The Moderato commences, however, in assertive fashion, and here the Pavel Haas Quartet’s lovely rich ensemble sound served the music well. The elasticity of the hemiola sway of the first violin’s theme pulled in the other instruments, and the equality of the discussion was exciting and insistent. Greatly rhythmic regularity in the development section was rendered ‘spookier’ by the inner-voice pizzicatos and the whispered hush of first violin and cello exchanges of the thematic material. There was compelling forward movement towards homophonic arco ‘strumming’ as Jarůšková soared, seducing with the powerful gloss of her E-string tone, the intonation precise, the music’s spirit ‘free’. The melody’s fourth and fifth intervals, and vigorous, gutsy ascents up the lower violin strings imbued the movement with a folky vitality, enhanced by Jarůšková’s infectious delight in the sheen of the first violin’s ringing open E strings.
The first violin may also dominate the following Recitative and Romance; Adagio, but it is a much less confident voice that we hear now, for all the outpouring of personal feeling. The sustained chords of the lower three strings faded from chorale-like warmth to a spectral murmur as Jarůšková explored and reflected in the unfolding recitative, harmonies ‘crunching’ with moving plaintiveness, the violin’s double-stopping expanding the emotional breadth of the searching ‘solo’ voice. The slip into the Romance initially appeared to promise comfort, but quickly the chromatic nuances and pizzicato interjections unsettled. The tempo didn’t linger; the Pavel Haas pushed forward with surprising temerity into the more marked episode. And, when the violin’s recitative returned it was troubled by quasi-violent pizzicato outbursts, and by the paradoxical unrest of the ensemble’s harmonic lingering.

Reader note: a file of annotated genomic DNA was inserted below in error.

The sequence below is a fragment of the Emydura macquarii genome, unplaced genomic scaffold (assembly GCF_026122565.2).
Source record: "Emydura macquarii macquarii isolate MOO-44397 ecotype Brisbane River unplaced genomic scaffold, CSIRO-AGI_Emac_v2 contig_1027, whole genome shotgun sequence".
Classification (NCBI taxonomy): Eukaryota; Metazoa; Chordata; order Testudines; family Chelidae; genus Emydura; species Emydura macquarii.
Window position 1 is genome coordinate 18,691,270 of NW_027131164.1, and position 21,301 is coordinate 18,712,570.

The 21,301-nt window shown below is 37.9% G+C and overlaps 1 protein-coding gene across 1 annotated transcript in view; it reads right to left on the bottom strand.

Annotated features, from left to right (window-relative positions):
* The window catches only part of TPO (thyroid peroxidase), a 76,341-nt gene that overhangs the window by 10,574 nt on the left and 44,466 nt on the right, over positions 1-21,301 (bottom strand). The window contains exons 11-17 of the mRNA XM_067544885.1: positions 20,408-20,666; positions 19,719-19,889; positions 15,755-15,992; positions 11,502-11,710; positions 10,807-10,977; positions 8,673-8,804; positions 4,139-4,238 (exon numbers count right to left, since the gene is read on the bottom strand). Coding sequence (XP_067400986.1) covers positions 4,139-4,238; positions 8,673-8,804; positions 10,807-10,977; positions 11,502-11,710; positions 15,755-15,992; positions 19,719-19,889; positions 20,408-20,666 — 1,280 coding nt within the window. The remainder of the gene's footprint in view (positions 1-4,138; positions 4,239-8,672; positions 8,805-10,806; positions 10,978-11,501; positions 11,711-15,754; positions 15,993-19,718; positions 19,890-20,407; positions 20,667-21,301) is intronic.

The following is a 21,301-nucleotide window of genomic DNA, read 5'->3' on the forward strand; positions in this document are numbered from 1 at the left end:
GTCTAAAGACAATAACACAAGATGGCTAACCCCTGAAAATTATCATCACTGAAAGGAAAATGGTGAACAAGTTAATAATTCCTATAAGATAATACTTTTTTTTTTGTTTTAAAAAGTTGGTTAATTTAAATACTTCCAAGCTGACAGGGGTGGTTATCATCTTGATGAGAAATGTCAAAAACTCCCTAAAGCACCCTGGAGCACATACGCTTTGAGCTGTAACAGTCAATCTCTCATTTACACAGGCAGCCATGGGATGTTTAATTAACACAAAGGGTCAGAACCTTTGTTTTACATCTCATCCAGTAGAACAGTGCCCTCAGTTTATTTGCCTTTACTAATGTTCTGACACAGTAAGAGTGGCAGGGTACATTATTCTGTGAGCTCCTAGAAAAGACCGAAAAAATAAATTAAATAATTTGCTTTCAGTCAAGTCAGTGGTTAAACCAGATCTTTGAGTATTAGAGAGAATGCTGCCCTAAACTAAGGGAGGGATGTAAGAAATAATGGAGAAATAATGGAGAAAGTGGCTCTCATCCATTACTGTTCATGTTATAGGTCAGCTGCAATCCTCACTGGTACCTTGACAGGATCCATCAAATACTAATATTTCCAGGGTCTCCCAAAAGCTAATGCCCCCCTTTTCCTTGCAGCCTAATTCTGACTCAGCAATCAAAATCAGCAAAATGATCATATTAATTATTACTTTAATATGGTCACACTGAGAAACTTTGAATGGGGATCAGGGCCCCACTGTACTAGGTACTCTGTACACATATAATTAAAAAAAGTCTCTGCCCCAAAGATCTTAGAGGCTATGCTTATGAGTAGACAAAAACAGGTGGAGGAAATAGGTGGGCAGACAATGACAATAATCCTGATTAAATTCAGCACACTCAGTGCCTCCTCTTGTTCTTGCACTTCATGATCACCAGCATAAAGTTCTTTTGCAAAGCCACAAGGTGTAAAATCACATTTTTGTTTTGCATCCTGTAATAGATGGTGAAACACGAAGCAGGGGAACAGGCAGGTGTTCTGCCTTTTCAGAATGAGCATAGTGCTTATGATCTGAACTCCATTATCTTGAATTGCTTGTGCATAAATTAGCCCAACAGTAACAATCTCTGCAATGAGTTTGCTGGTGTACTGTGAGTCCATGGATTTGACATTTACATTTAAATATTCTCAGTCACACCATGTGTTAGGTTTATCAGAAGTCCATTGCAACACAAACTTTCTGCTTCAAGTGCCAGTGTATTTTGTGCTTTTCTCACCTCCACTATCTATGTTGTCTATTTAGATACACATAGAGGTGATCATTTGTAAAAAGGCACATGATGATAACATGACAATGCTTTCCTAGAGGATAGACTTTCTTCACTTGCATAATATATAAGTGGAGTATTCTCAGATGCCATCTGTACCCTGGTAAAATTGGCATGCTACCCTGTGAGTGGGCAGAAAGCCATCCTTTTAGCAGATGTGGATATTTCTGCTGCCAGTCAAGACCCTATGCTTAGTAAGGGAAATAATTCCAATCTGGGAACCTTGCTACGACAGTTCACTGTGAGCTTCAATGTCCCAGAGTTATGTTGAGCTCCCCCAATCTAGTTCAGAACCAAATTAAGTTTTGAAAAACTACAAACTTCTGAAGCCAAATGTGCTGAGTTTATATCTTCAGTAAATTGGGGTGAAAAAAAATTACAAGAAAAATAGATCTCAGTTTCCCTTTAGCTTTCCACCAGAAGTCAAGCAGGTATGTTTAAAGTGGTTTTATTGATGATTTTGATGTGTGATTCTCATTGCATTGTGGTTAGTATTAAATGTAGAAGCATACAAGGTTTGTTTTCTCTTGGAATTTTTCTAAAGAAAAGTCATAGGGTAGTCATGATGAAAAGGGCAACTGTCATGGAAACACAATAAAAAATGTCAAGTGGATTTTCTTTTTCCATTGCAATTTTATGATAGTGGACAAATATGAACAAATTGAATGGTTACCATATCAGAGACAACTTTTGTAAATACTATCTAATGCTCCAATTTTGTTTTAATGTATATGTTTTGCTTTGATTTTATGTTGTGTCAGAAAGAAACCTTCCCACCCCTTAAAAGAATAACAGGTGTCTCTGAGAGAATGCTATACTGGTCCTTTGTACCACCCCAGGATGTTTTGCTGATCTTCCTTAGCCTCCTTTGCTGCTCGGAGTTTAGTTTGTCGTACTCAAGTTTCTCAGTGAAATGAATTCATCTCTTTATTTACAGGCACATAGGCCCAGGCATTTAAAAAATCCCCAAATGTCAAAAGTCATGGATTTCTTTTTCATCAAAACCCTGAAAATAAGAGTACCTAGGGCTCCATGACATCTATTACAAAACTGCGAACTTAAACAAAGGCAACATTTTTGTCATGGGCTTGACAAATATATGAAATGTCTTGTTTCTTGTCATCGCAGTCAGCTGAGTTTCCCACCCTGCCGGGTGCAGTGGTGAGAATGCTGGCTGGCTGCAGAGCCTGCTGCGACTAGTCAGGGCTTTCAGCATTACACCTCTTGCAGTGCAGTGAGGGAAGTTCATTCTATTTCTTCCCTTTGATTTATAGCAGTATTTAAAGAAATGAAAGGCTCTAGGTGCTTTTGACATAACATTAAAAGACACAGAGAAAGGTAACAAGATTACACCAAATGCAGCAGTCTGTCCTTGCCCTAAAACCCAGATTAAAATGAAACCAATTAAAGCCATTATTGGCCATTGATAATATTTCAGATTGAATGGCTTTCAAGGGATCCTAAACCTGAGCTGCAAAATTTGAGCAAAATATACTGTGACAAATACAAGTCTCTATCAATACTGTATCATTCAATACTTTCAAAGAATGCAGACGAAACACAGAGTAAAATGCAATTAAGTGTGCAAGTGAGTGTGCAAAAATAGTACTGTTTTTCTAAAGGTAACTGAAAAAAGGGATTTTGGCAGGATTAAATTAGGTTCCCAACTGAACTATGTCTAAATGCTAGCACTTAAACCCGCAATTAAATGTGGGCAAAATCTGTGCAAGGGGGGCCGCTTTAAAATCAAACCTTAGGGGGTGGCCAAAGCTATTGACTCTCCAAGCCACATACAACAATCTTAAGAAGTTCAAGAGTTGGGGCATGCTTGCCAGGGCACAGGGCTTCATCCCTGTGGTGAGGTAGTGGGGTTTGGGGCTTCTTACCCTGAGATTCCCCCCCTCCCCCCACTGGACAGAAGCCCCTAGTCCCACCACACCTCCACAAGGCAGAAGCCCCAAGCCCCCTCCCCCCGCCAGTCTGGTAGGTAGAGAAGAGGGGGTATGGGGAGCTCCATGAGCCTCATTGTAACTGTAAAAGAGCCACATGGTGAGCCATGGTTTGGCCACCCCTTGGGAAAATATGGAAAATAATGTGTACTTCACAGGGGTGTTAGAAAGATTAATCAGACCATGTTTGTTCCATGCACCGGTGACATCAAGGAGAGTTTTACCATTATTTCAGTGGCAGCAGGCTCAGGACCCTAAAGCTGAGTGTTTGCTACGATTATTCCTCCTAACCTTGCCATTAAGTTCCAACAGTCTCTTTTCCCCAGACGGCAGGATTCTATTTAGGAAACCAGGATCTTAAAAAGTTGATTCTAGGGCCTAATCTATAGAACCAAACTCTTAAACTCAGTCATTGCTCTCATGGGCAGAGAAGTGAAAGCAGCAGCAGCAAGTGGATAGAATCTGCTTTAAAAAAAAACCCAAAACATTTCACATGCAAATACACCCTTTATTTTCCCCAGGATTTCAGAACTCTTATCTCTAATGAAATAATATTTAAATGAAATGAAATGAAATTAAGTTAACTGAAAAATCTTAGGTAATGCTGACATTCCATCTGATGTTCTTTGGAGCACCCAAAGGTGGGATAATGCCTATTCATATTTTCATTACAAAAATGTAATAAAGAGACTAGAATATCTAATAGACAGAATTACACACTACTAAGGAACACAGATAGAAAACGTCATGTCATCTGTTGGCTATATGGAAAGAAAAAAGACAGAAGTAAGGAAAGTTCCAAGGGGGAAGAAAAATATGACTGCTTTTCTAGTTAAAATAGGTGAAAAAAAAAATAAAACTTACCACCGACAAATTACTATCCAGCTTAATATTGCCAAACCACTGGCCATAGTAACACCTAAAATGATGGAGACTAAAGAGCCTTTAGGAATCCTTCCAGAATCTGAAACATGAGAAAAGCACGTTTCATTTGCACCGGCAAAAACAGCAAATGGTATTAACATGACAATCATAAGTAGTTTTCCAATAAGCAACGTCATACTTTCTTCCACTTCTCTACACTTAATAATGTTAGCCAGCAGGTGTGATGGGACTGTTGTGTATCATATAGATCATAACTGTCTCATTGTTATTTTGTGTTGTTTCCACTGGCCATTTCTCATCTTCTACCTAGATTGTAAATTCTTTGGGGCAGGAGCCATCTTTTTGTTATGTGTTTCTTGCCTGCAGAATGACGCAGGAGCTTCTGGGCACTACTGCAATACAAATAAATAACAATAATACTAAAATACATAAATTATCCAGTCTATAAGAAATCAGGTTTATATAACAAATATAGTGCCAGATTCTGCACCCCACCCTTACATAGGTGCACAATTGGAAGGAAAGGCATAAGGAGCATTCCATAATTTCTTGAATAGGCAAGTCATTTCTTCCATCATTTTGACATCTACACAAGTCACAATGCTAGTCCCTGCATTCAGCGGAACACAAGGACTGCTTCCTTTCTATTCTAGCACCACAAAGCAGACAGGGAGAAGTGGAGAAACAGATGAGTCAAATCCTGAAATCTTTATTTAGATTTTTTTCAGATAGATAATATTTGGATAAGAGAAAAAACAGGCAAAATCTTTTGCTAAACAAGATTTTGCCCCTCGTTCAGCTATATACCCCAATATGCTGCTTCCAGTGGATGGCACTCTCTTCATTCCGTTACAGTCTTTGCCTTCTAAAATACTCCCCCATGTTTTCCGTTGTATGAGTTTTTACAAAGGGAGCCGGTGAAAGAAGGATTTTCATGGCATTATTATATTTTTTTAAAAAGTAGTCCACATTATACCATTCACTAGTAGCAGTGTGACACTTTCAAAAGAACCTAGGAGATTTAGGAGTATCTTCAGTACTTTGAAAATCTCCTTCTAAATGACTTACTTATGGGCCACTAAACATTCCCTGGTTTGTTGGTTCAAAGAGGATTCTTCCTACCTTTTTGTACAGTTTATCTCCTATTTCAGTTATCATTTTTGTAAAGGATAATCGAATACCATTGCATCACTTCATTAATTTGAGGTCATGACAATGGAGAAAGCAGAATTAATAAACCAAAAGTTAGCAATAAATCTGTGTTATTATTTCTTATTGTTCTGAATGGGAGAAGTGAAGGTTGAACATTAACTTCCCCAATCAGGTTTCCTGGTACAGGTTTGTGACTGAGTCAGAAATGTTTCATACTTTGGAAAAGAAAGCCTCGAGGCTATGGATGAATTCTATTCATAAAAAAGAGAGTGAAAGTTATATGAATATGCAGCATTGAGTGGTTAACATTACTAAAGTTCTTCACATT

The quasi-Mahlerian Waltz was macabre and frightening – the music seems to stand on a precipice of madness with a deranged grin on its face, yet there was still beauty in its eeriness. The Theme and Variations was absolutely gripping, from the viola’s lovely, confident initial statement of the songful theme, through the ‘inevitable’ stages of development that follow, increasing in energy and compulsion. There is so much ‘going-on’ in this music, but the Pavel Haas Quartet made every step of the journey crystalline; after the fury of repeated triplets which seemed at risk of imploding under the pressure of their own wildness and the dynamism of the violins’ off-beat multiple-stopped chords, there came a brief palette-refreshing easing. But, the propelling dynamism did not cease and would not be suppressed. The climactic statements by the lower three voices seemed to come from one sixteen-stringed instrument and were answered with eloquent power by Jarůšková, though – in true Slavonic fashion, one might feel! – it was the inner voice of the viola that had the last word.
A recital comprising music solely by Shostakovich is always an intense, moving – and sometimes a harrowing – musical experience. However, the warm chords of the close brought if not exactly comfort, then at least some hope.